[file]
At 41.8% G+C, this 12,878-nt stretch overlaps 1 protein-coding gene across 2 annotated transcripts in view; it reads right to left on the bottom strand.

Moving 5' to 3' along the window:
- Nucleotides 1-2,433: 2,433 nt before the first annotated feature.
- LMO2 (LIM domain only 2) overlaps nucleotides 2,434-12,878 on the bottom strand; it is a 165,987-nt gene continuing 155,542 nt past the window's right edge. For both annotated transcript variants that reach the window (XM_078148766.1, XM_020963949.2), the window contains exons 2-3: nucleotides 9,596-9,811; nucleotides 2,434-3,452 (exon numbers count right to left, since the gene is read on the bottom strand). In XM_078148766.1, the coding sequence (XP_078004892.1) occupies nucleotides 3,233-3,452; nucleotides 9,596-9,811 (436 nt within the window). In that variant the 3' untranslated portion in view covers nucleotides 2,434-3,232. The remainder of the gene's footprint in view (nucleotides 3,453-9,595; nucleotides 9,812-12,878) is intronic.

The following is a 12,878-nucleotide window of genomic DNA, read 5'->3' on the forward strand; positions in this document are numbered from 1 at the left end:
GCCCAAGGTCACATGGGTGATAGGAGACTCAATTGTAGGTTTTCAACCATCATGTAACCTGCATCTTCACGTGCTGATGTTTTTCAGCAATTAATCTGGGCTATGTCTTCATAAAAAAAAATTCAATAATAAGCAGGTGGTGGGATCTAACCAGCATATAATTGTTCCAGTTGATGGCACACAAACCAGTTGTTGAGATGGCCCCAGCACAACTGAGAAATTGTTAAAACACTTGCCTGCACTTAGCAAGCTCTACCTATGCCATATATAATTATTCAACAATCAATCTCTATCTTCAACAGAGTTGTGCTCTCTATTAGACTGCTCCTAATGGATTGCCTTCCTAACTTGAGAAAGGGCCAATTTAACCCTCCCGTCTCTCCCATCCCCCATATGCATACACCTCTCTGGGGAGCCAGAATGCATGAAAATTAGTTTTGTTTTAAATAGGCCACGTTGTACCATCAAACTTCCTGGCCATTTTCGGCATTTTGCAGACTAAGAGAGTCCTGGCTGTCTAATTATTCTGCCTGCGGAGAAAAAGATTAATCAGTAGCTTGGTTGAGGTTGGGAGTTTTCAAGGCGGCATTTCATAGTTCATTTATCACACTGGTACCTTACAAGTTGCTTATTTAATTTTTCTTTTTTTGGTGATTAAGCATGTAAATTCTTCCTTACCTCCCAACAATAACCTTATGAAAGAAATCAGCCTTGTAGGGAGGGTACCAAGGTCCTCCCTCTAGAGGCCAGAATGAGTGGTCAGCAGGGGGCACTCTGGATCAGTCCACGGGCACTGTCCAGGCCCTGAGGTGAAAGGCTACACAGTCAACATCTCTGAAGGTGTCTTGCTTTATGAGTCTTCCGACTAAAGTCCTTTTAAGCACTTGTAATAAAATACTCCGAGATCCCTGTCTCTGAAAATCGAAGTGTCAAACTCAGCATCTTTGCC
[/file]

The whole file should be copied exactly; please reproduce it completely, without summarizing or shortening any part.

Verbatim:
At 41.8% G+C, this 12,878-nt stretch overlaps 1 protein-coding gene across 2 annotated transcripts in view; it reads right to left on the bottom strand.

Moving 5' to 3' along the window:
- Nucleotides 1-2,433: 2,433 nt before the first annotated feature.
- LMO2 (LIM domain only 2) overlaps nucleotides 2,434-12,878 on the bottom strand; it is a 165,987-nt gene continuing 155,542 nt past the window's right edge. For both annotated transcript variants that reach the window (XM_078148766.1, XM_020963949.2), the window contains exons 2-3: nucleotides 9,596-9,811; nucleotides 2,434-3,452 (exon numbers count right to left, since the gene is read on the bottom strand). In XM_078148766.1, the coding sequence (XP_078004892.1) occupies nucleotides 3,233-3,452; nucleotides 9,596-9,811 (436 nt within the window). In that variant the 3' untranslated portion in view covers nucleotides 2,434-3,232. The remainder of the gene's footprint in view (nucleotides 3,453-9,595; nucleotides 9,812-12,878) is intronic.

The following is a 12,878-nucleotide window of genomic DNA, read 5'->3' on the forward strand; positions in this document are numbered from 1 at the left end:
GCCCAAGGTCACATGGGTGATAGGAGACTCAATTGTAGGTTTTCAACCATCATGTAACCTGCATCTTCACGTGCTGATGTTTTTCAGCAATTAATCTGGGCTATGTCTTCATAAAAAAAAATTCAATAATAAGCAGGTGGTGGGATCTAACCAGCATATAATTGTTCCAGTTGATGGCACACAAACCAGTTGTTGAGATGGCCCCAGCACAACTGAGAAATTGTTAAAACACTTGCCTGCACTTAGCAAGCTCTACCTATGCCATATATAATTATTCAACAATCAATCTCTATCTTCAACAGAGTTGTGCTCTCTATTAGACTGCTCCTAATGGATTGCCTTCCTAACTTGAGAAAGGGCCAATTTAACCCTCCCGTCTCTCCCATCCCCCATATGCATACACCTCTCTGGGGAGCCAGAATGCATGAAAATTAGTTTTGTTTTAAATAGGCCACGTTGTACCATCAAACTTCCTGGCCATTTTCGGCATTTTGCAGACTAAGAGAGTCCTGGCTGTCTAATTATTCTGCCTGCGGAGAAAAAGATTAATCAGTAGCTTGGTTGAGGTTGGGAGTTTTCAAGGCGGCATTTCATAGTTCATTTATCACACTGGTACCTTACAAGTTGCTTATTTAATTTTTCTTTTTTTGGTGATTAAGCATGTAAATTCTTCCTTACCTCCCAACAATAACCTTATGAAAGAAATCAGCCTTGTAGGGAGGGTACCAAGGTCCTCCCTCTAGAGGCCAGAATGAGTGGTCAGCAGGGGGCACTCTGGATCAGTCCACGGGCACTGTCCAGGCCCTGAGGTGAAAGGCTACACAGTCAACATCTCTGAAGGTGTCTTGCTTTATGAGTCTTCCGACTAAAGTCCTTTTAAGCACTTGTAATAAAATACTCCGAGATCCCTGTCTCTGAAAATCGAAGTGTCAAACTCAGCATCTTTGCC